As part of the countdown to the Week of Hockey Stars in Astana, we are taking a nostalgic look back at the nine previous All-Star Games. Yesterday, we remembered the very first event, held in 2009 under open skies on Moscow's Red Square, and today we recall the 2010 All-Star Game, played in the Belarusian capital at the brand-new Minsk Arena.
The first KHL All-Star Game was a runaway success, and the choice of Red Square as a venue for an open-airhockey classic proved to have been a fresh and exciting innnovation, but to repeat a success is one thing – to build on it is quite another. For this reason, the League boldly decided to make the second All-Star Game as different from the first as possible, and so chose Minsk as the stage for the 2010 event.
Why Minsk? What made that city better than its nearest rivals, Saint Petersburg and Chelyabinsk (both of whom, incidentally, were to host the All-Star Game in later years)? The capital of Belarus was an attractive choice for a number of reasons. Firstly, hosting the big show outside of Russia underlined the international nature of the KHL, but the country is also a highly convenient destination for Russian fans, with no problems concerning entry visas or language barriers.
The main reason, however, for choosing the city was the Minsk Arena. The plush, ultra-modern, 15,000-seater stadium was still unfinished when the decision was made, but it was completed on-schedule and the comfort and spectacular views in the stands provided a bright contrast to the temporary seating and frosty night air of the Red Square event the year before. For a long time, the Minsk Arena held the KHL attendance record, and it hosted the 2014 World Championships final, when the Russian national team, under the guidance of Oleg Znarok, captured the gold.
The match got underway with what was surely one of the most memorable ceremonial face-offs the city has witnessed. Alongside Alexander Medvedev and Vyacheslav Fetisov, representing the League's management, were two eminent guests from across the ocean: Mark Messier and Wayne Gretzky.
Messier had very warm words about the venue, saying he would have loved to perform in such an arena during his quarter-century playing career, while Gretzky was eager to see some hockey as part of a pilgrimage to the land of his ancestors. The great man's great-grandfather hailed from the Grodno area, and it is still not too hard to find distant relatives of the famous Canadian dotted around the country. Moreover, according to legend, the hockey player's silhouette on the 2014 World Championships emblem is that of Gretzky.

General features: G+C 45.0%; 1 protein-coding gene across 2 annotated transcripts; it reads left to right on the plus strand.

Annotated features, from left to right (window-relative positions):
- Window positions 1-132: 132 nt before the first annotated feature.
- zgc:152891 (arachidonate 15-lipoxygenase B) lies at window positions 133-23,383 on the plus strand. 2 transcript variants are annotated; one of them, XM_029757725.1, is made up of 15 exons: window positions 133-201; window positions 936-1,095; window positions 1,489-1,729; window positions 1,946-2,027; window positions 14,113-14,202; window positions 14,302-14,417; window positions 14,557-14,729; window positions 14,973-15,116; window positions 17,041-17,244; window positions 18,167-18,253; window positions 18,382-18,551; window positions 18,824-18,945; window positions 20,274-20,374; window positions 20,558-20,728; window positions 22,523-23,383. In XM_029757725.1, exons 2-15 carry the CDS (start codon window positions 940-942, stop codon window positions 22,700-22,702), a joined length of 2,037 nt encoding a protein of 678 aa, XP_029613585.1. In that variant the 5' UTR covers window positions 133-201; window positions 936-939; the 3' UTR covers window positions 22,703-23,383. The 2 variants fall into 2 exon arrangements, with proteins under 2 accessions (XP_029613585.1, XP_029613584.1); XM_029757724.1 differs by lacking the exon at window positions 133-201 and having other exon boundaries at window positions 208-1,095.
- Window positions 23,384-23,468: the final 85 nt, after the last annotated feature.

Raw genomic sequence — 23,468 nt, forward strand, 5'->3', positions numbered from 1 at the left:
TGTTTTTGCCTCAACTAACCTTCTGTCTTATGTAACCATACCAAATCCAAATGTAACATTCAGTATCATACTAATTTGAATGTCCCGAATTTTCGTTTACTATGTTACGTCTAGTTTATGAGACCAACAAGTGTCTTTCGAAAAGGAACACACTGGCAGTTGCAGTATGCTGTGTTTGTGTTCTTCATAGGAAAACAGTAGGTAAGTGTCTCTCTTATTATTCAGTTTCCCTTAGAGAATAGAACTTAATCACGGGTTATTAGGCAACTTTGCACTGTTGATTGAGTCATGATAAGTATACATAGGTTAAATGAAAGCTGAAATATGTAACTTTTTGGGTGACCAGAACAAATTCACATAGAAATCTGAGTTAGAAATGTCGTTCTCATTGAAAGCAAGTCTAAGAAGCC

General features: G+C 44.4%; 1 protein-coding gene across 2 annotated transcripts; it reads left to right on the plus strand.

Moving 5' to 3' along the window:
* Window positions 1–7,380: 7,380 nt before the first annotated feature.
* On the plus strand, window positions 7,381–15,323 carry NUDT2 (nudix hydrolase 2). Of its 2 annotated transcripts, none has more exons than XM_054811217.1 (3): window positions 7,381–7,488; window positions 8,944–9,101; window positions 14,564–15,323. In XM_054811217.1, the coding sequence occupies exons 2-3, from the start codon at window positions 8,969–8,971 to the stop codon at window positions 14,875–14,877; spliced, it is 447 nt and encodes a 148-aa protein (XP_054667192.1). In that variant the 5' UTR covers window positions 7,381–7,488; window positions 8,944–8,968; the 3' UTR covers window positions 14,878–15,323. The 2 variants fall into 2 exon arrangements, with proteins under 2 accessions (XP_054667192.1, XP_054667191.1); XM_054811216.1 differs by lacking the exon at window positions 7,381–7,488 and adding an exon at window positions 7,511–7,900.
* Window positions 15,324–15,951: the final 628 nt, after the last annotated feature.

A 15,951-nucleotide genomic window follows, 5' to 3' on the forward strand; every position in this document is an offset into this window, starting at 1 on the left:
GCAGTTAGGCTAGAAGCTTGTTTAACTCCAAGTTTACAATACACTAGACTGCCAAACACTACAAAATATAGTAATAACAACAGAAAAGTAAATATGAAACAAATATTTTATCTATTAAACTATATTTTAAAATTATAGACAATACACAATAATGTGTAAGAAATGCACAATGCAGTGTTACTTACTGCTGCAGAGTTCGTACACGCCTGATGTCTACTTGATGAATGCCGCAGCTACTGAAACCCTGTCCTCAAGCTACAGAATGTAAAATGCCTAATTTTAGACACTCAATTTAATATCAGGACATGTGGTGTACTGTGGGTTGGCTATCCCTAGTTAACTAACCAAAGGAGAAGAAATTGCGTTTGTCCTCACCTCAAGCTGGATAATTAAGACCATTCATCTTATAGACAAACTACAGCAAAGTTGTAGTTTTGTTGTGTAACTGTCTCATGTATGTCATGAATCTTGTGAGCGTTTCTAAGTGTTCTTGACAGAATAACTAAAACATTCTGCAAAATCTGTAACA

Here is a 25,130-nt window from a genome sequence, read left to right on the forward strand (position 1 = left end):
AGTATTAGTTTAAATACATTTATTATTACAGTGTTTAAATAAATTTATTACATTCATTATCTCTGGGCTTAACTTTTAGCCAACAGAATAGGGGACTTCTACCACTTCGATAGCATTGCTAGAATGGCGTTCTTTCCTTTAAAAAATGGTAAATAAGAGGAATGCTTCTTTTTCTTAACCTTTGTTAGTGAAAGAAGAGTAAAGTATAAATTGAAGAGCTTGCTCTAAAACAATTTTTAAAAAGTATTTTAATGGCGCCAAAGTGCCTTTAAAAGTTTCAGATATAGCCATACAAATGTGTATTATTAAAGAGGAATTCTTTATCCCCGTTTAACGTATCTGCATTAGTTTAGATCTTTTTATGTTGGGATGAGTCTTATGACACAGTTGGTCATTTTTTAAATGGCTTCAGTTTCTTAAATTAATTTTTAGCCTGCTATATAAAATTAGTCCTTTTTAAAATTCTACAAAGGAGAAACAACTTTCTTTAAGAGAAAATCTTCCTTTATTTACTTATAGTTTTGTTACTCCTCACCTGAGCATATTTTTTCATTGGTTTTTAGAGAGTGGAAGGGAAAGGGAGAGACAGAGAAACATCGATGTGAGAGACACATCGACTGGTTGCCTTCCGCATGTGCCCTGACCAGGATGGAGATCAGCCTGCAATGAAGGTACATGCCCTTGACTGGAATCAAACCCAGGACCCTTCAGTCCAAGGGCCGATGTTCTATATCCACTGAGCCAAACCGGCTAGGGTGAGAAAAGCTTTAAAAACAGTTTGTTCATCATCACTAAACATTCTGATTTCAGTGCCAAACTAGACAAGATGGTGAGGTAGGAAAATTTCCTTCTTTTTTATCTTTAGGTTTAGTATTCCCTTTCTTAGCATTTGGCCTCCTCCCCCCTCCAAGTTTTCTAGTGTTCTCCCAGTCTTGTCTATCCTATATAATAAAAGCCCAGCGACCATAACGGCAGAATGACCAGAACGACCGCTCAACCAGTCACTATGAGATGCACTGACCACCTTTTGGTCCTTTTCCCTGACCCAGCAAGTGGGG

The increase in scale was not only illustrated by the fame of the guests and the size of the arena. In addition to Russia and Belarus, a further 18 countries received television broadcasts of the All-Star Game, with commentary available in Russian and English. One of the channels in Russia was a new venture by the name of KHL-TV, while the international broadcasters included in their number the North American giant, ESPN.
While the surroundings could hardly be more different than Red Square, the format from the first All-Star Game remained. The packed stadium was treated to another contest between Team Yashin, made up of Russia's finest, and Team Jagr, comprising the Rest of the World. An exception was made to enable Dinamo Minsk's Belarusian goalie, Andrei Mezin, to guard the net for the Russians. Mezin was the journalists' choice to be Team Yashin's second goaltender, and his plucky and entertaining performance won the hearts of the 15,000 fans.
The coaching line-up underwent some minor adjustments from the year before. Team Yashin was under the leadership of that formidable duo, Vyacheslav Bykov and Igor Zakharkin, while Milos Riha joined Barry Smith and Kari Heikkila in charge of Jagr's International Brigade. On the playing front, the KHL had attracted several stars of the first magnitude, so Jagr and Yashin were joined by the likes of Sergei Zubov, Sergei Fedorov and Sandis Ozolins, who between them had earned many call-ups to the NHL All-Star Game..
Despite Mezin and his comrades' finest efforts, the game was not a pleasant one for the goalies. Nor was it to be a tale of sweet revenge for Yashin's Russians. Jaromir Jagr predicted another victory, and a 11-8 triumph duly followed. To their credit, the Russians had no intention of meekly surrendering, and things looked very bright for them when Danis Zaripov grabbed the fiirst goal, but Marcel Hossa soon restored parity, and by the 12-minute mark Patrick Thoresen had given the Foreign Legion a lead that they were not to surrender. By the middle of the third period, the scoreboard showed 11-6, but late strikes from Russia’s Anton Babchuk and Alexei Morozov made the losing margin more respectable.
The Master Show was expanded to eight categories of competition from the six of the previous year, and as in 2009, it was Team Yashin who took the spoils, but it was a much tighter contest with the Russians winning 5-3. Dmitry Kalinin won the Long Range Shot competition when he sent a puck to within a whisker of completing an entire lap of the rink. Alexei Morozov was the king of the marksmen, taking first prize in the Shooting Accuracy contest. Denis Parshin won the Fastest Skater with a lightning lap time of 13.93 seconds. The Shootout competition yielded plenty of hits on Youtube, as fans across the world watched Josef Stumpel win the award for the best individual effort, while Marcel Hossa won the overall contest. And Karel Rachunek won the first KHL Hardest Shot competition, with a strike timed at 165.28 km/h (102.7 mph).